This month, Elevate wants to focus on all things sleep! Why is sleep so important, and what steps can you take to ensure you’re getting the best rest you can. First, it’s important to understand why sleep is essential to not only living a happy life, but a healthy life as well. Getting adequate sleep is beneficial before, and after learning something new. We need rest to maintain the pathways in our brains that help us learn and create new memories. A lack of sleep, or sleep deprivation, has been linked to dementia, and can hinder your performance on memory related tasks. Science has told us that getting between 7 and 8 hours of sleep a night is what most adults should aim for, but for some this is easier said than done.
So how can you ensure that you’re getting enough sleep each night? One principal that’s important to remember is that regularity is key. Going to bed at different times throughout the week throws off your body's natural balance, or inner-clock, and it’s unlikely that you’ll receive an adequate amount of restful sleep.
Trying to keep your sleep schedule as consistent as possible is incredibly important. Most people have a difficult time sticking to a schedule on the weekends, but as someone who has adopted a sleep schedule, I can personally say that my overall health has improved vastly since I made the change. Sticking to a sleep schedule also means waking up at the same time every morning. It’s best to look at what time you need to wake up in the morning and plan on being in bed at least 8 hours before that.
Another tip that can improve your sleep quality is understanding the effect that alcohol and caffeine has on your body. Drinking alcohol before bed may help you fall asleep, but alcohol will often keep you in the lighter stages of sleep. Alcohol can also worsen sleep apnea, and when the effects of alcohol wear off it can wake you up in the middle of the night, ensuring that you're not getting a restful night’s sleep. Avoiding caffeine late in the day is also important if you’re trying to keep a regular sleep schedule. The effects of caffeine can take as long as 8 hours to wear off fully, so it’s best to avoid coffee in the late afternoon or evening.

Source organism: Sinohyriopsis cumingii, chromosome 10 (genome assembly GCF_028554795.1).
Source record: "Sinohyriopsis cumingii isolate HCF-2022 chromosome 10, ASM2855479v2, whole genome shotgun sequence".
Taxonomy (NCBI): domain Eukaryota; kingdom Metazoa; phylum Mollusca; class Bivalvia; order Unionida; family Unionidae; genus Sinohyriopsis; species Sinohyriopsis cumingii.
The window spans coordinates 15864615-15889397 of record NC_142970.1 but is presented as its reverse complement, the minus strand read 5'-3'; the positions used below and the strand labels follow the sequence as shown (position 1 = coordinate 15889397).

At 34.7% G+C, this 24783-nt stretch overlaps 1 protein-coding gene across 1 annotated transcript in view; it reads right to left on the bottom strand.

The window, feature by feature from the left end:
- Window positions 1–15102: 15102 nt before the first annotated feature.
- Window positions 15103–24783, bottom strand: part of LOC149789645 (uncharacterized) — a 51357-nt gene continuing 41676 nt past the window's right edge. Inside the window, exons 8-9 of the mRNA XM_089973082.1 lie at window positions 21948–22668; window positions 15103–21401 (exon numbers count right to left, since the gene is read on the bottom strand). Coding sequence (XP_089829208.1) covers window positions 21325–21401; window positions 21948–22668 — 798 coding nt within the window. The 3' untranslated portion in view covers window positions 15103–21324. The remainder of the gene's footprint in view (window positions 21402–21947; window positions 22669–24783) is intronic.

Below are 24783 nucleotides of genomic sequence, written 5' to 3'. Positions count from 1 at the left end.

Lastly, and perhaps most importantly for in our day and age, is to avoid bright lights, i.e. phone or tv screens, thirty minutes to an hour before your bedtime. Professor and Neuroscientist Matthew Walker explains it best in his short TED series video, ‘6 tips for better sleep.’
“[...] we need darkness specifically in the evening to trigger the release of a hormone called melatonin, and melatonin helps regulate the healthy timing of our sleep.”
It’s true that many people’s nightly routine nowadays revolves around watching tv, playing video games or looking at their phones. As somebody who also struggles with having too much screen time, something that’s helped me is reading before bed. Keeping the lights in your house low and doing a low energy activity helps you wind down and get mentally and physically prepared for bed. It’s a good rule of thumb to set a reminder or an alarm an hour or so before your bedtime so that you know it’s time to turn your screens off.
One way I ensure I’m getting the best sleep I can is by taking GoodNight Herbal Support by NutriDyn before bed. GoodNight is a blend of vitamins, herbs and amino acids that support healthy sleep quality. Make sure you consult your medical provider before taking any herbal supplements.
It seems that regular sleep is sometimes frowned upon today. Many people prioritize staying out late and find that five to six hours of sleep a night is enough. But we don't have to settle for that! Granted, some people have several jobs and kids to take care of, and aren't in a position to get that much sleep. But if you find that you do have the time to get seven to eight hours of sleep a night, take advantage of it. See it as the luxury that it is, and ensure that your brain and body get the treatment they deserve. I believe that those who try just one week of an eight hour sleep schedule will not only be pleasantly surprised, but they won't go back to their old routine.
“6 Tips for Better Sleep | Sleeping with Science, a TED Series.” YouTube, YouTube, 2 Sept. 2020, https://www.youtube.com/watch?v=t0kACis_dJE. Accessed 7 June 2023.
“Brain Basics: Understanding Sleep.” National Institute of Neurological Disorders and Stroke, www.ninds.nih.gov/health-information/public-education/brain-basics/brain-basics-understanding-sleep#:~:text=Without%20sleep%20you%20can’t,neurons)%20communicate%20with%20each%20other. Accessed 7 June 2023.
“Sleep Disorders: Insomnia: Sleep Deprivation.” Evernote, www.evernote.com. Accessed 7 June 2023.
“Sleep Is Your Superpower | Matt Walker.” YouTube, YouTube, 3 June 2019, https://www.youtube.com/watch?v=5MuIMqhT8DM. Accessed 7 June 2023.
Sparks, Dana. “Wake up to the Importance of Sleep - Mayo Clinic News Network.” Mayo Clinic, 14 Mar. 2019, newsnetwork.mayoclinic.org/discussion/wake-up-to-the-importance-of-sleep/#:~:text=Sleep%20plays%20a%20crucial%20role,for%20a%20good%20night’s%20rest.